Is the trademark registered in your name, your attorney’s name, or the name of your company? Get it clear and to the point from the start. If this isn’t obvious, problems will arise if and when the brand or trademark is sold in the future. Who is compensated for it?
The trademark registration office may send you an office action letter throughout the registration process. You’re going to get into problems if you file it away and forget about it. An office action letter indicates that your trademark application has a problem or issue. You should react very away or have your attorney respond right away because if you don’t, your application will be abandoned.
If the notion of utilizing a filthy term or phrase for your trademark has had you all worked up, empty your mind, take a deep breath, and relax. Although you may believe you live in a time where anything goes, there are still certain legal restrictions on the use of profanity, obscenity, and other “vulgar” terms and phrases, as determined by the court. After all, do you want your business to be marketed by lowlifes?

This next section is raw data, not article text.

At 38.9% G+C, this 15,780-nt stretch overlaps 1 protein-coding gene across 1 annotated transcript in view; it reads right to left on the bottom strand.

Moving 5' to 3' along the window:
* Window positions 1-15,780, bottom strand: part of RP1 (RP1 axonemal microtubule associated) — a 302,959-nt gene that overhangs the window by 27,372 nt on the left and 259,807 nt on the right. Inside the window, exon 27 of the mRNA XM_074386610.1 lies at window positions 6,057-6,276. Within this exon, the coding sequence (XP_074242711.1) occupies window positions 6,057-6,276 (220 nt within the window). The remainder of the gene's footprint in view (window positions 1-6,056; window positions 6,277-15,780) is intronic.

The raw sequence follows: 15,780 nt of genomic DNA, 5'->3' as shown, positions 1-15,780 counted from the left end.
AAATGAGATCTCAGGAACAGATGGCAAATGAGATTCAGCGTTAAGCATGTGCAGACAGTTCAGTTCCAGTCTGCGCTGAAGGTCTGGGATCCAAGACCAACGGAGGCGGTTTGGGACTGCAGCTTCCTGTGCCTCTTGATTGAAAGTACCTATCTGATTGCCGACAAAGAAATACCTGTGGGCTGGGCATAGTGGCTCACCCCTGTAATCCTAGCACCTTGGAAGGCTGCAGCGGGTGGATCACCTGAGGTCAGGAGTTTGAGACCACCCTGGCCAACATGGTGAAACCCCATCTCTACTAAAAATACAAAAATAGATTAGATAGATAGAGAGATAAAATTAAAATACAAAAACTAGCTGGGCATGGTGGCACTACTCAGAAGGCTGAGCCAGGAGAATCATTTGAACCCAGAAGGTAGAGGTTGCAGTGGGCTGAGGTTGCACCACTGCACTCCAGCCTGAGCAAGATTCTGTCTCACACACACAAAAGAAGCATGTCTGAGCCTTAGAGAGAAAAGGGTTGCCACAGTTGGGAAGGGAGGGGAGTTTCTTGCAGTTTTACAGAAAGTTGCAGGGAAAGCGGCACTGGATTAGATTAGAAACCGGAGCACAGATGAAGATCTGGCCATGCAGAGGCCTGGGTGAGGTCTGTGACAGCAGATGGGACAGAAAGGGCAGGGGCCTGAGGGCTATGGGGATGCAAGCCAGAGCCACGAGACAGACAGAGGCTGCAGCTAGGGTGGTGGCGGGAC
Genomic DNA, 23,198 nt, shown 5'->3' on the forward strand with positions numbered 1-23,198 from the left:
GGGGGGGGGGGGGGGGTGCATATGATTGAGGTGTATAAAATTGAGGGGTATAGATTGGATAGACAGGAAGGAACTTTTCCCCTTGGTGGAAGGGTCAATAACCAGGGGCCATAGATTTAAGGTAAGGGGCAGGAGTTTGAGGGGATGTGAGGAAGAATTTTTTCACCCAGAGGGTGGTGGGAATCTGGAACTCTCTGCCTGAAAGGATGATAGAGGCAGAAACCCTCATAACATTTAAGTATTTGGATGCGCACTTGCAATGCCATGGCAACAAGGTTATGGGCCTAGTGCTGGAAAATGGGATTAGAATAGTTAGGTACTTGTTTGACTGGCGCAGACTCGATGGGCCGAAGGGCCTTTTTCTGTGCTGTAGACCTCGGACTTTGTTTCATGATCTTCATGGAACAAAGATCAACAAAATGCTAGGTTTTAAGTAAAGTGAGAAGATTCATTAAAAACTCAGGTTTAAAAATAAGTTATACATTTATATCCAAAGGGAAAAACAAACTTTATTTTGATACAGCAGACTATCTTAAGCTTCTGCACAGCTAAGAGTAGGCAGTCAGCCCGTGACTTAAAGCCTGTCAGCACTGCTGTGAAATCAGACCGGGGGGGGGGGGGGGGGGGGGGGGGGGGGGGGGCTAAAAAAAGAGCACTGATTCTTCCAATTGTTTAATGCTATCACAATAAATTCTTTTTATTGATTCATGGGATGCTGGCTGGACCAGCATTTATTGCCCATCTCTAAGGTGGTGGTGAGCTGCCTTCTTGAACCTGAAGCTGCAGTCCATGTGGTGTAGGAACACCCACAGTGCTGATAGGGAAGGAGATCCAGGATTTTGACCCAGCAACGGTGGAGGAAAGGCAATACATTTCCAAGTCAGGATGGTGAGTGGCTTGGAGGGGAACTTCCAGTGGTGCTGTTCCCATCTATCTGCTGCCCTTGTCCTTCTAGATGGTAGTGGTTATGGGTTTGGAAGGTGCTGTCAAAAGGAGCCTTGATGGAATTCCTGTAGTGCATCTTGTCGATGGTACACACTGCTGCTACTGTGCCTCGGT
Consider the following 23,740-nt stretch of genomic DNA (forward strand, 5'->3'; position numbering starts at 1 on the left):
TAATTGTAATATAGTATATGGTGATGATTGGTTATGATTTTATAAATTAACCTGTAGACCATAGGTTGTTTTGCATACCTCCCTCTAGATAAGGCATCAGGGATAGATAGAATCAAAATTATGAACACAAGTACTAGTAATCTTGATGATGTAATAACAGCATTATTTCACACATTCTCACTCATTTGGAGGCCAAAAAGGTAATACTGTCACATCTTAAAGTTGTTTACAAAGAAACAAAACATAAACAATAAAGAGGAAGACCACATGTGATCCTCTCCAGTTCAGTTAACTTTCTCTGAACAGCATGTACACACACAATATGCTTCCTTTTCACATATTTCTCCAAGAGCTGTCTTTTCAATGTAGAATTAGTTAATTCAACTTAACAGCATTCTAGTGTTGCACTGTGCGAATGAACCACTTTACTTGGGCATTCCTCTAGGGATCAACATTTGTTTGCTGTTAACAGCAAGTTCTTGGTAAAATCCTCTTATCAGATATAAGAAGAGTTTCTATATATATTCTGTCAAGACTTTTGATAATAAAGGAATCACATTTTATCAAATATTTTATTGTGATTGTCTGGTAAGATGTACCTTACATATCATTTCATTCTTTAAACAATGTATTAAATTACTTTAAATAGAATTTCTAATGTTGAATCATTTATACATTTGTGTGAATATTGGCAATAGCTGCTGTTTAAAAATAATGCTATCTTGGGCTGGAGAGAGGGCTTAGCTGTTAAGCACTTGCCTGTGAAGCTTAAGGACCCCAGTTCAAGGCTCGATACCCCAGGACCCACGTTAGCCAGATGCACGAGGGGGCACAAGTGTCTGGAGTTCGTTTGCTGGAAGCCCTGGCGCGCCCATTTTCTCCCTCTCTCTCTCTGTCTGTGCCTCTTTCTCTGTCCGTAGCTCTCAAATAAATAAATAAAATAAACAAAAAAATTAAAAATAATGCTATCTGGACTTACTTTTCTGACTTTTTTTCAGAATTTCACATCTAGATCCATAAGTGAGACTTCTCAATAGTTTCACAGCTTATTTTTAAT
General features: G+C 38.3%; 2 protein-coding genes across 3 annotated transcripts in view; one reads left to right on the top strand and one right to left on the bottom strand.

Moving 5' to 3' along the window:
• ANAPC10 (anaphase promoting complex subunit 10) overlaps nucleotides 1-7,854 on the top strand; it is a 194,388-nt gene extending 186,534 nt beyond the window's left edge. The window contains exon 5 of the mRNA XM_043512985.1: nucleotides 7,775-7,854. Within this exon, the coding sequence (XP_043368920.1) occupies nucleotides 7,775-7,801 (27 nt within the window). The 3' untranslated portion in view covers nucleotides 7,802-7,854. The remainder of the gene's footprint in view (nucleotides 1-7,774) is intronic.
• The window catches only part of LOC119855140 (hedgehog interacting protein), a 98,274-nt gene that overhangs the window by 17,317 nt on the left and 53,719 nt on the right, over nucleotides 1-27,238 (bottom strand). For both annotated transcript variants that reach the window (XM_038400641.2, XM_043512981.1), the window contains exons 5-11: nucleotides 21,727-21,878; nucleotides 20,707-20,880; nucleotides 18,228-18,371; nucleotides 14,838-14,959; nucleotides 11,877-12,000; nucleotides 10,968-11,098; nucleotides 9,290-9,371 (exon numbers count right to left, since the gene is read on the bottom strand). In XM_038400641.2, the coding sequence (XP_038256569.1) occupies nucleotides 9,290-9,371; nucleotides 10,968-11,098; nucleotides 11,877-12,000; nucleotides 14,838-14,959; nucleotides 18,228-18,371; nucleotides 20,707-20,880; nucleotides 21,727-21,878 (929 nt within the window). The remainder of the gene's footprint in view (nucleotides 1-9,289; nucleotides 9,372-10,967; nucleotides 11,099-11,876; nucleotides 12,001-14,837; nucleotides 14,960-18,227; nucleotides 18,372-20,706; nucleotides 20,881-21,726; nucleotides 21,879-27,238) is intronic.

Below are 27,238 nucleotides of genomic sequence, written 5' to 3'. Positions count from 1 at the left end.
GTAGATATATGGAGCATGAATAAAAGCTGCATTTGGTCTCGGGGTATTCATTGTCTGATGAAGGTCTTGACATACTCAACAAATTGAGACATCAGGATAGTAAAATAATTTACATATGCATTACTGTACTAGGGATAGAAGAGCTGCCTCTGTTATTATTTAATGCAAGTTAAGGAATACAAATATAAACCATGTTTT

For small businesses, it’s common to choose trademarks based on where they operate. Such naming may help attract local clientele, but the name can become a barrier to future growth. It’s possible to overcome this problem: Minnesota Manufacturing and Mining became 3M and Kentucky Fried Chicken is known internationally as KFC. But when developing trademarks, think about all the potential global markets you might eventually want to reach, advises Davis.
The more characters in your naming and branding, the less likely consumers will remember your company. Startup attorney Steve Cook points to successful one- or two-word company names: Apple, Amazon, Wal-Mart. “Even PricewaterhouseCoopers doesn’t use its full name, but goes by PwC,” he says. When thinking of trademarks, brevity is key.
As more and more media and advertising channels pop up, trademarks that stand out from the crowd become more and more important. You might be able to get away with a generic name if you’re the first company in a category, says Davis. But unless you’re the next General Motors or General Electric, you need to use words that separate your company from the competition. By taking the time to write and develop branding that is unique and memorable, you can carve out a niche that no one else can touch.